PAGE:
(Washington, DC) - The District of Columbia's August 2009 unemployment rate was 11.1 percent, compared to the 10.6 percent July 2009 unemployment rate, according to data released today by the DC Department of Employment Services (DOES).
The August national unemployment rate was 9.7 percent in August 2009, compared to 9.4 in July 2009. A total of 288,600 District’s residents were employed and 36,100 were unemployed in August.
Over the year (August 2008 to August 2009), two of the city’s largest super sectors continue to show growth with +1500 jobs: Education and Health Services and Leisure and Hospitality.
The District of Columbia’s monthly unemployment report follows remarks earlier this week by Federal Reserve Chairman Ben Bernanke that while the recession may be technically over, high levels of unemployment across the country will most likely still be with us for some time to come. Economists have suggested it may take up to 2 to 4 years for unemployment to come back down to pre-recession levels.
In addition to the Unemployment Rate data, DOES also publishes monthly data on job gains and losses over the month and over the past year.
Over the month changes: decrease of 4,800 private sector jobs
Over the month from July to August, the total number of wage and salary jobs in the District decreased by 9,100: jobs in the private sector decreased by 4,800, while those in the public sector saw an anticipated decrease of 4,300 attributed mostly to the District of Columbia’s Summer Youth Employment Program (SYEP), as youth began leaving the payroll at the end of the large summer program.
In the private sector, only the Mining, Logging and Construction super sector had a slight job gain of 100 jobs. Sectors that experienced job losses included Professional and Business Services with a loss of 2,100 jobs from two sub-sectors, professional, scientific, and technical services (-1,300 jobs) and administrative and support and waste management and remediation services (-800 jobs); Other Services with a loss of 1,200 jobs from religious, grant making, civic, professional, and similar organizations; Leisure and Hospitality with a loss of 800 jobs mostly from accommodation and food services; Educational and Health Services with a loss of 500 jobs coming from health care and social assistance; Information with a loss of 200 jobs; and Trade, Transportation, and Utilities with a loss of 100 jobs. Meanwhile, Financial Activities and Manufacturing were unchanged.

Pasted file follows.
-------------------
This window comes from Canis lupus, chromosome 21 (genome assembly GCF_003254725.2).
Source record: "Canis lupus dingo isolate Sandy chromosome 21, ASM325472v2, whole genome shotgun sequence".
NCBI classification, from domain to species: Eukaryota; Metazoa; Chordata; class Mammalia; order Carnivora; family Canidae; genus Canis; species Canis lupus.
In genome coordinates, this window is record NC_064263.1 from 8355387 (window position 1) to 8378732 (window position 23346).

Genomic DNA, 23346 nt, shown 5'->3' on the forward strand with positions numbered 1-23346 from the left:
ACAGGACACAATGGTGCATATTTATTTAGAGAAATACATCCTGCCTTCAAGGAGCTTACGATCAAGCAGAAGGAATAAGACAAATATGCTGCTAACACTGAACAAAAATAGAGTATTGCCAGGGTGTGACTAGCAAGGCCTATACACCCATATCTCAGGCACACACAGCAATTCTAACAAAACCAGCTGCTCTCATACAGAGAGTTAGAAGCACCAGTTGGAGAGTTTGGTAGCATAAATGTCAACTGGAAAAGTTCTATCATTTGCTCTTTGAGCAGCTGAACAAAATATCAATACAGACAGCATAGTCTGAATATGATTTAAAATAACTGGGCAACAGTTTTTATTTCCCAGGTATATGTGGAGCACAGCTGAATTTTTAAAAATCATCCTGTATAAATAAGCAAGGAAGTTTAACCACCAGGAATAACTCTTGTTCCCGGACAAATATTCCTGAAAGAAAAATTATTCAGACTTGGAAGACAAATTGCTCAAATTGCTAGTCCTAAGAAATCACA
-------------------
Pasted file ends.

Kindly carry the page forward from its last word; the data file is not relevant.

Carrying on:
In the public sector, the District Government lost 4,100 jobs attributed to the SYEP, and the federal government lost 200 jobs; while public transportation was unchanged.
Over the year changes: Increase of 1,500 jobs
Over the year, from August 2008 to August 2009, total non-farm employment increased by 1,500 jobs.
The private sector growth over the year occurred in education and health services (+800 jobs) and leisure and hospitality (+700 jobs). Job losses occurred in professional and business services (-2,600 jobs), other services (-1,800 jobs), financial activities and trade, transportation and utilities (-1,500 jobs each), information (-1,400 jobs), mining, logging and construction (-900), and manufacturing (-300). In the public sector, the federal government gained 6,700 jobs and the District Government added 3,300 jobs, while public transportation was unchanged. Overall, the private sector lost 8,500 jobs and the public sector gained 10,000 jobs from August 2008 to August 2009.
Labor Force Overview
Over the month, the District’s civilian labor force decreased by 8,000 to 329,500. A total of 292,500 residents were employed and 37,100 were unemployed in August 2009. A 10,100 decrease in the number of employed residents, along with an increase of 2,300 in the number of unemployed residents, resulted in a 0.9 percent increase in the not seasonally adjusted unemployment rate.
From August 2008 to August 2009, the District’s civilian labor force decreased by 9,000 as the number of employed residents decreased by 21,400 and the number of unemployed residents increased by 12,400.
The unemployment rate is based on a monthly sample of households, while the job estimates are derived from a monthly sample survey of employers. As a result, the two statistics may exhibit different trends.
NOTES: Metro area unemployment statistics for August 2009 will be released on Friday, September 25, 2009. The September 2009 unemployment rate and labor force data for the District of Columbia will be released on Friday, October 21, 2009. Detailed labor market information is available on the DOES website.